Du, Xuan (Research Institute of Petroleum Exploration & Development, PetroChina Co. Ltd.) | Zheng, Haora (Research Institute of Petroleum Exploration & Development, PetroChina Co. Ltd.) | Wang, Xiaochun (Research Institute of Petroleum Exploration & Development, PetroChina Co. Ltd.) | Hua, Xin (China Petroleum Technology Development Corporation, PetroChina Co. Ltd.) | Guan, Wenlong (Research Institute of Petroleum Exploration & Development, PetroChina Co. Ltd.) | Zhao, Fang (Research Institute of Petroleum Exploration & Development, PetroChina Co. Ltd.) | Xu, Jiacheng (Research Institute of Petroleum Exploration & Development, PetroChina Co. Ltd.)
Heavy oil reservoirs are generally unconsolidated and easy to produce sand during production
Sand management has become in one of the most vital factors in today's upstream oil and gas industry, more and more are the cases where the sand control systems play an important factor to determine the economic viability of each project. This paper will focus in a solution for sand problems in ESP systems applying to sand slug breakdown using a 10 V-Mesh Sand Screen to homogenize the solid inflow in the system so it would be easier to handle the solids through the ESP's stages. The implementation of the screen intake for the homogenization of solids in an ESP well allowed to efficiently manage sand slugs, improving the pump efficiency and avoiding blocking problems in the pump caused by sand. Furthermore, the system allows increasing the frequency of operation of the ESP motor to have a greater drawdown, increasing the production of the fluid from 1600 BFPD to 1800 BFPD. The behavior of the sensor data such as vibration, current, and voltage remained stable throughout the period evaluated, extending the run life of the system.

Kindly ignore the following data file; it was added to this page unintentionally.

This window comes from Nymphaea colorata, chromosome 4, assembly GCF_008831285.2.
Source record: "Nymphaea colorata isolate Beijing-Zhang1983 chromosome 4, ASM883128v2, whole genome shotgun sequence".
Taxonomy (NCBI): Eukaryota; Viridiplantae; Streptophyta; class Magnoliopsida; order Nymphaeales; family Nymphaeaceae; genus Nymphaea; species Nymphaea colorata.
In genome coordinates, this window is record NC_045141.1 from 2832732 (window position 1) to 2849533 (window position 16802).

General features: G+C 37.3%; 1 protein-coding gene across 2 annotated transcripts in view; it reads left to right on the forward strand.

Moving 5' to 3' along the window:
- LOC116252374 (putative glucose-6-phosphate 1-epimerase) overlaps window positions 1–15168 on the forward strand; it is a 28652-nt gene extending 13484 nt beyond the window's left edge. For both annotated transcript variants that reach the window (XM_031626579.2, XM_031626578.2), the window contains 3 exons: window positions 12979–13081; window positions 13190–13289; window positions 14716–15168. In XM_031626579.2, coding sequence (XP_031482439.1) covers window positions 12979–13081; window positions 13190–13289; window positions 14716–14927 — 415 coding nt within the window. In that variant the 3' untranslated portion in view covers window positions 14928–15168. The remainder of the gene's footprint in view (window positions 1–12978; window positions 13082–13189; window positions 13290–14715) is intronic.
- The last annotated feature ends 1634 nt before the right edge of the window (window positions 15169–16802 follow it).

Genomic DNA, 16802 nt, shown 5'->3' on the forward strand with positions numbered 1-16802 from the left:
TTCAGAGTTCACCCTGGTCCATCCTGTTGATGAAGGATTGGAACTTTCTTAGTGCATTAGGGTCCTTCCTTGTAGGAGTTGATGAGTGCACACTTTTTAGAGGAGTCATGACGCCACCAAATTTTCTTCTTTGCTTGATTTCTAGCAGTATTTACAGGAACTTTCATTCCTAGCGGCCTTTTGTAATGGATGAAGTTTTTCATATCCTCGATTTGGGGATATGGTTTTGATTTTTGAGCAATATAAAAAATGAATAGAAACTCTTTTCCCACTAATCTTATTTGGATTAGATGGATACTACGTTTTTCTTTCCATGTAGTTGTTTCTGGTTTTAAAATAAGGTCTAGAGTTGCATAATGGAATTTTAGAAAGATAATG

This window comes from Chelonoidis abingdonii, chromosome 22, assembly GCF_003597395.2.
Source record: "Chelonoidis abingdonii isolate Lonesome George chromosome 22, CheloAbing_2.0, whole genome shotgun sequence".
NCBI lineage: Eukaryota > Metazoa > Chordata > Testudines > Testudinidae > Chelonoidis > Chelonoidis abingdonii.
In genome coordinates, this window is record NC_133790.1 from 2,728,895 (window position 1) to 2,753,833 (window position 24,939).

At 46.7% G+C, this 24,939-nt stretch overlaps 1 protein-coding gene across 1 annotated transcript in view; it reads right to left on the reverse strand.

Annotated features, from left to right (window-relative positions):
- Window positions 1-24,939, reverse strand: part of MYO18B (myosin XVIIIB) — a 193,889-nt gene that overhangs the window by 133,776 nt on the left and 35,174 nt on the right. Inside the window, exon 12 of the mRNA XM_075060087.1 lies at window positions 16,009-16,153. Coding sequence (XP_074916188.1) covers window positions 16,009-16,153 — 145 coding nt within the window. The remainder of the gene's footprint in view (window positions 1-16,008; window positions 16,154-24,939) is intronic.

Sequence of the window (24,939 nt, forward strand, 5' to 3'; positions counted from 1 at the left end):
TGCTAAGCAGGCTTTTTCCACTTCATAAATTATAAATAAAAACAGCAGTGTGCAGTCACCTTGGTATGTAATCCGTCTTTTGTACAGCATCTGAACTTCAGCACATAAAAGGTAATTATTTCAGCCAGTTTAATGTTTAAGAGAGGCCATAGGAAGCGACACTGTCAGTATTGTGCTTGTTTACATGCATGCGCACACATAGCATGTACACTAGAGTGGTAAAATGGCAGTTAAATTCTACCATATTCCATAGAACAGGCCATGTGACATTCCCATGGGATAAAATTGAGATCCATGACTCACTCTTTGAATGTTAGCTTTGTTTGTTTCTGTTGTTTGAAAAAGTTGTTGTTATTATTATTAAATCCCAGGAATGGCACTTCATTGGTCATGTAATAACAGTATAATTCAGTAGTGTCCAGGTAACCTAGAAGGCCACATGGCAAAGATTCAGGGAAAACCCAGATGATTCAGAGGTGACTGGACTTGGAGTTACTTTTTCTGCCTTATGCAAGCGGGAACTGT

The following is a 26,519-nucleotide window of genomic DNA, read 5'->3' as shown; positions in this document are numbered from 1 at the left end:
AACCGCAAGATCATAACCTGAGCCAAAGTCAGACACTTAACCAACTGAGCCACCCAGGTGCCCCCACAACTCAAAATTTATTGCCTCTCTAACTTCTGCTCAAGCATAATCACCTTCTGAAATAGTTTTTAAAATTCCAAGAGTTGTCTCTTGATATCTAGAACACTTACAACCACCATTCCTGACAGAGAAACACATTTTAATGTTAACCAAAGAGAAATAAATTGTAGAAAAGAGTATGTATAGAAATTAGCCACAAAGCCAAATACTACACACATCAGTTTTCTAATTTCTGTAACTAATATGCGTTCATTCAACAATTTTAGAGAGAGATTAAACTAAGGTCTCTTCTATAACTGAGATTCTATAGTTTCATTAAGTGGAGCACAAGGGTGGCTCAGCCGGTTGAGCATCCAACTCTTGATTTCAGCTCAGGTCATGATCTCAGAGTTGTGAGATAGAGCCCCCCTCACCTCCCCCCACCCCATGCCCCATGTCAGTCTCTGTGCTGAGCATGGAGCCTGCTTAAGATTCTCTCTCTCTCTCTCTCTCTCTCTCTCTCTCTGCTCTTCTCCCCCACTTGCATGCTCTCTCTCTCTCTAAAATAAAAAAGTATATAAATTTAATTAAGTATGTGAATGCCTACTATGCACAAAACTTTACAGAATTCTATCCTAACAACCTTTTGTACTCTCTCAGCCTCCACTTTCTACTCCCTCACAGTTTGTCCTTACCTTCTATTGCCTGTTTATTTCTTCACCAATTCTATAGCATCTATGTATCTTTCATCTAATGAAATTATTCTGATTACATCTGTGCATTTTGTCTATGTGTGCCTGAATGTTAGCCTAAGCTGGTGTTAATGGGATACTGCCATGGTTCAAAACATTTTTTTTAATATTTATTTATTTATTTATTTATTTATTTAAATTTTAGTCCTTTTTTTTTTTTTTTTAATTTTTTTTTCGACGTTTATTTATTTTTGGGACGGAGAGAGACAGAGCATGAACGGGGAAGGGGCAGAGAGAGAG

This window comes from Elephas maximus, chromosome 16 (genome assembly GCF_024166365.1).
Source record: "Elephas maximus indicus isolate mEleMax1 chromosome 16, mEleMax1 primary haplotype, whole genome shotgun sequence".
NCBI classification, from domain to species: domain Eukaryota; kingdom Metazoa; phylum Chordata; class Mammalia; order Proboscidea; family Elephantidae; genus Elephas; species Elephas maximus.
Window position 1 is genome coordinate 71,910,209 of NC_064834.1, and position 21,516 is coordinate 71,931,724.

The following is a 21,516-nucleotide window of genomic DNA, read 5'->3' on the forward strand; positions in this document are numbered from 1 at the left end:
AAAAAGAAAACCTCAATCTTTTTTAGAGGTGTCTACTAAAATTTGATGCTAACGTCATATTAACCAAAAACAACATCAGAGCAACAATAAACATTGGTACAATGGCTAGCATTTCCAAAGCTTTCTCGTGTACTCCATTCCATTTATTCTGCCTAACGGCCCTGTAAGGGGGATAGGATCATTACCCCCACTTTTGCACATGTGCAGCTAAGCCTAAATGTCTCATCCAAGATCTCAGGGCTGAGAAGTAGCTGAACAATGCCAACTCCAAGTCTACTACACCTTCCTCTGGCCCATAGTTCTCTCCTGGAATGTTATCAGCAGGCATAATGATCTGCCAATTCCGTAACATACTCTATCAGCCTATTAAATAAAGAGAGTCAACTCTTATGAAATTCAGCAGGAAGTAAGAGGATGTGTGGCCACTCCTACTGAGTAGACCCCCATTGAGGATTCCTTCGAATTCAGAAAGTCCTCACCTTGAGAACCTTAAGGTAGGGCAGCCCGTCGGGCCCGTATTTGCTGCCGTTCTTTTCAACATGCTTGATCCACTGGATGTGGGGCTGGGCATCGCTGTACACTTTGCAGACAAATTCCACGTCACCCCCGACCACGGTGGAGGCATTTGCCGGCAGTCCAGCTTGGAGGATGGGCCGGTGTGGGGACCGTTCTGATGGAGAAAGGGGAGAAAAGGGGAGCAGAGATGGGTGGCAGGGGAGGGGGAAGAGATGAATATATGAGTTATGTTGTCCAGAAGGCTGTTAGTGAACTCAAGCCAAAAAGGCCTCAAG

The well discussed in this paper has a history of sand production and has exhibit long cyclic slugging behavior with a frequency of several days and reduced average production. The lower completion has a 2000-ft gap between the mule shoe and the packer that is exposed to the larger diameter of 7-in. liner. It is not fully understood whether the slugging is caused by the gap at the lower completion or by sand transportation or both.